*' SIMPLE TIDE-MEASURING DEVICE. A simple apparatus' is used, for measuring the height of tides. A wooden block slides easily in a grooved post. To the block a cord is attached, and slides over the pulley at the top, a balancing weight being attached to the other end. The weight of this is such that when out of'the water it exactly balances the wobden block. When the tide comes up the wooden block; of course, floats on its surface and ris es with it. The sea recedes in due course, but the block remains at the highest point reached. It is neces sary to pull the block down after each tide.
HOW MILK POWDER IS MADE. [Newspaper Article] — The Lockhart Review and Oaklands Advertiser — 14 February 1911
HOW MILK POWDER IS MADE. The processes currently employed for making milk powder are based upon drying t-y heat. In a pro cess recently devised in France by Lecomtc and Lainville the action of cold is submitted for that of heat. The milk is poured into vessels similar 'to those which are used for producing blocks of artificial ice, and is cooled to a few degrees be low the freezing point (about 28.5 degrees F.). Suitable precautions are taken to prevent the water of the milk from freezing in a solid mass and to cause it to assume the form of fine snow. The congealed milk is then placed in a centrifugal separator, which revolves very rapidly. The snow crystals remain in the machine while the other parts of the milk arc expelled in the S»rm of .a soft, greasy paste, which still contains some water. The powdering is completed by placing the paste in a drying room heated to a moderate and uniform tem perature. The milk /powder thus produced has been proved by analy sis to contain all of...
USEFUL TREES. [Newspaper Article] — The Lockhart Review and Oaklands Advertiser — 14 February 1911
USEFUL TREES. The 'breaitlfruit' of Ceylon is a remarkable tree. Its fruit is bak ed and eaten by the natives as we eat bread, and is equally good and nutritious. : In Barbatu, South America,; is a tree which by piercing the trunk produces milk, with which the inhabitants feed their children. In the interior of Africa is a tree which produces excellent butter. It is said to resemble the American oak, and its fruit, from which the butter is prepared, is not unlike the olive. Park, the great traveller, declared that the butter surpassed any made in England from cow's milk. Sierra Leone has a. tree which produces cream fruit, which ? '.1 is. agreeable to the taste. At Table Bay, near the Cape! of Good Hope, '.s a small tree the berries of which make useful candles. It is also found in the Azores. The vege table tallow tree also grows in Su matra. In the 'Island of Chusan large quantities' of, oil and tallow are extracted from its fruit, which is gathered in November or Decem ber, when ...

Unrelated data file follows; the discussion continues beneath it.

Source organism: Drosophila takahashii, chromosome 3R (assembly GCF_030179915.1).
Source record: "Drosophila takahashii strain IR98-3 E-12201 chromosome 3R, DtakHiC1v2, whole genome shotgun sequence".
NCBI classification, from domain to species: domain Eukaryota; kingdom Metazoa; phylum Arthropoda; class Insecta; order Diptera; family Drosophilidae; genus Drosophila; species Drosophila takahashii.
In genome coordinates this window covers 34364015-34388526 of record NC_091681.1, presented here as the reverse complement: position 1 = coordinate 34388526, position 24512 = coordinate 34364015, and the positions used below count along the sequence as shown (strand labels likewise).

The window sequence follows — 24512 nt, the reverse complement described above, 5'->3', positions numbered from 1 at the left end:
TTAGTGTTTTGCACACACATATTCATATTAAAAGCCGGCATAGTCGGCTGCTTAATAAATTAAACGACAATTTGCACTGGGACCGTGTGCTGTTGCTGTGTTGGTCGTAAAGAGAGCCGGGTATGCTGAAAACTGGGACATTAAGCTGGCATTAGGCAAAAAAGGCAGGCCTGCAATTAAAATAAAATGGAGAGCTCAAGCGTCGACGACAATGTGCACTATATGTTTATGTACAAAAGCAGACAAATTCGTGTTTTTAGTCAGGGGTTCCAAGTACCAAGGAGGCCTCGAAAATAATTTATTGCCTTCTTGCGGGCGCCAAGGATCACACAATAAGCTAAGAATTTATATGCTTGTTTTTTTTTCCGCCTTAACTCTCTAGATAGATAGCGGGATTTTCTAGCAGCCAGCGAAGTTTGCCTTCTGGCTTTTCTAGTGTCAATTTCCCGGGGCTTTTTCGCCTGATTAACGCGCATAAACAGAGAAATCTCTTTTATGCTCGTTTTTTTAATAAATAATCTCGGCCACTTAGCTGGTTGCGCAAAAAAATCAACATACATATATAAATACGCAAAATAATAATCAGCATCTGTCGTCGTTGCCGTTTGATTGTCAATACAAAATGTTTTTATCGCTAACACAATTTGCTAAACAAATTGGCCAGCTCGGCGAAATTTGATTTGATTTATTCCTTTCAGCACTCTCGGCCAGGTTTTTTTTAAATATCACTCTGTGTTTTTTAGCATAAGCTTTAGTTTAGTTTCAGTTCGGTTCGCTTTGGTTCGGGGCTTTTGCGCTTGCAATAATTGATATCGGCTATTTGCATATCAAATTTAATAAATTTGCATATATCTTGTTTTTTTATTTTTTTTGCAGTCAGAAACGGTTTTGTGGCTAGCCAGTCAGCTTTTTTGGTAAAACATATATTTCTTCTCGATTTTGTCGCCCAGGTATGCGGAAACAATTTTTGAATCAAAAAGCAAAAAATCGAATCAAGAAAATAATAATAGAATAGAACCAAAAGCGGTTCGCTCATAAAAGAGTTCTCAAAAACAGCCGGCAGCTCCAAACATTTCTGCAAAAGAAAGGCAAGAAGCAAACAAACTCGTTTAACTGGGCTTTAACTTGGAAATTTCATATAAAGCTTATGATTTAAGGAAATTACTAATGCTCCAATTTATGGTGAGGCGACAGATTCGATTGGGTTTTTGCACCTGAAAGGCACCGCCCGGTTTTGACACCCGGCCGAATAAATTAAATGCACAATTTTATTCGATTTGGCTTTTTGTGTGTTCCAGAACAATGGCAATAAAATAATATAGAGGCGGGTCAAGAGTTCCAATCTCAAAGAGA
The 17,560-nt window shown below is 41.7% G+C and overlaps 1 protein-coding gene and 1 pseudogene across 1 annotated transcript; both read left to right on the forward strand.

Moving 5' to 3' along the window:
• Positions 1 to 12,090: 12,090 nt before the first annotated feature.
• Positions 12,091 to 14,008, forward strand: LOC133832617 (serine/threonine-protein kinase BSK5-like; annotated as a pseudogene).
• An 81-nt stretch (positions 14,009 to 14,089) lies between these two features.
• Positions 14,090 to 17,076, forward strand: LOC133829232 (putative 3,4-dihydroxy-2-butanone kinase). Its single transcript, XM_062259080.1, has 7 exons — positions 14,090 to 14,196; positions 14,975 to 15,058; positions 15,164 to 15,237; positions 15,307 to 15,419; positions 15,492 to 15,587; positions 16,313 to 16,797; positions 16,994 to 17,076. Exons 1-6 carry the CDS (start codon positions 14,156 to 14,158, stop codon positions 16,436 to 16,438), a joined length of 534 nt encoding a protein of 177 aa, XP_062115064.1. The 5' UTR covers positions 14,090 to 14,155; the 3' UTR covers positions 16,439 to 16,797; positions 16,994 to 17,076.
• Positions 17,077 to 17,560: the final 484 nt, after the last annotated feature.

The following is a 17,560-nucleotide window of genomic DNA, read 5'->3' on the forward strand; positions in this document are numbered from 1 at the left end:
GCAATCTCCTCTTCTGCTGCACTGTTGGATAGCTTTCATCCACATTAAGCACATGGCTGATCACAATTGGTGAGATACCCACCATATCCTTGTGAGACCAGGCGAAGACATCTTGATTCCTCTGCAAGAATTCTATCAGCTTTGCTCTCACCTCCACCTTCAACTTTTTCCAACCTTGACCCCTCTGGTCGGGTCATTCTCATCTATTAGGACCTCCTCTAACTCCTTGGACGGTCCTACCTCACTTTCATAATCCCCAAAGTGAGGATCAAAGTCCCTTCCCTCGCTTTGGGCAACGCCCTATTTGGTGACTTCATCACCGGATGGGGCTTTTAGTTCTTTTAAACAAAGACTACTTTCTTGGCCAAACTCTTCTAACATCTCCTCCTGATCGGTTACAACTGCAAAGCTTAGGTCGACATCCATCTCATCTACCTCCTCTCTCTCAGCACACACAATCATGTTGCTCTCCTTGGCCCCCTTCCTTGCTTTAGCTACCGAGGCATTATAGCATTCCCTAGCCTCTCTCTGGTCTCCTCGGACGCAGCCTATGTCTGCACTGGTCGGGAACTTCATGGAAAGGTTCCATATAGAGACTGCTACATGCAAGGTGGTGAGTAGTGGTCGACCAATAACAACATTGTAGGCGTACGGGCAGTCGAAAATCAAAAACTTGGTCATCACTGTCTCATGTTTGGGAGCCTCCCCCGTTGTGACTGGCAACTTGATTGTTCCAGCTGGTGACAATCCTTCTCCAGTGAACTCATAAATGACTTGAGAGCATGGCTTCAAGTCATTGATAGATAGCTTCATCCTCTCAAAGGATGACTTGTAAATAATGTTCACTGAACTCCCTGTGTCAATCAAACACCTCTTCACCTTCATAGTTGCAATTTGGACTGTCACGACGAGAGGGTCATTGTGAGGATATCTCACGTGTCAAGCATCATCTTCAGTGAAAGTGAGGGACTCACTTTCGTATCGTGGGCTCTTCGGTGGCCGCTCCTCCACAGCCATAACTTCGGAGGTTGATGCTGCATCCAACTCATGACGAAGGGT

HOW SHAKING HANDS ORIGINATED. [Newspaper Article] — The Lockhart Review and Oaklands Advertiser — 14 February 1911
HOW SHAKING HANDS ORIGINATED. Shaking hands is a relic of bar barism. It became the custom in the days when everyone carried a dagger in his belt and when one friend meeting another thought it necessary to attest the peacefulness of his intentions by extending an open palm. Then the other man could do no less than make a simi larly reassuring demonstration, and the grasp of these extended hands naturally followed. .Subse quently, byi a logical process of evolution, the handshake grew to be the conventional form of greet ing, and the refusal of a proffered hand was regarded as one of those' insults whose dishonour can only be wiped out with blood. Now ^ the custom is too firmly and widely established for its abandonment to be conceivable, and yet there are various things about it which ren der it .unsatisfactory.
THE PATRON SAINT OF SKATERS. [Newspaper Article] — The Lockhart Review and Oaklands Advertiser — 14 February 1911
THE PATRON SAINT OF SKATERS. The origin of figure-skating is attributed by the Dutch, the first figure-skaters, not to a man, as one might have expected, but to a wom an. Liedwi was her name, and she is said to have flourished towards the end of the fourteenth century. It is recorded of her that while fig ure-skating in the year 1396 she had a nasty tumble on thence, and so hurt himself that she give up skat ing and entered a convent. Here she showed the same enthusiasm,, in* the religious life which had wf^iier, renown as a skater. .,, Fifty years' later, after herjdeath.ishe was,,can onisedj and since then she th as been Saint Liedwi, the patron *nint of skaters. Tfiere is a biography of her published in the year 1498. Fig ure-skating did not make, its way in to England till nearly 250 years af ter St. Liadwi's time. The first to be seen of it was in St. James' Park in 1662, when it was introduced by members of the court of Charles II.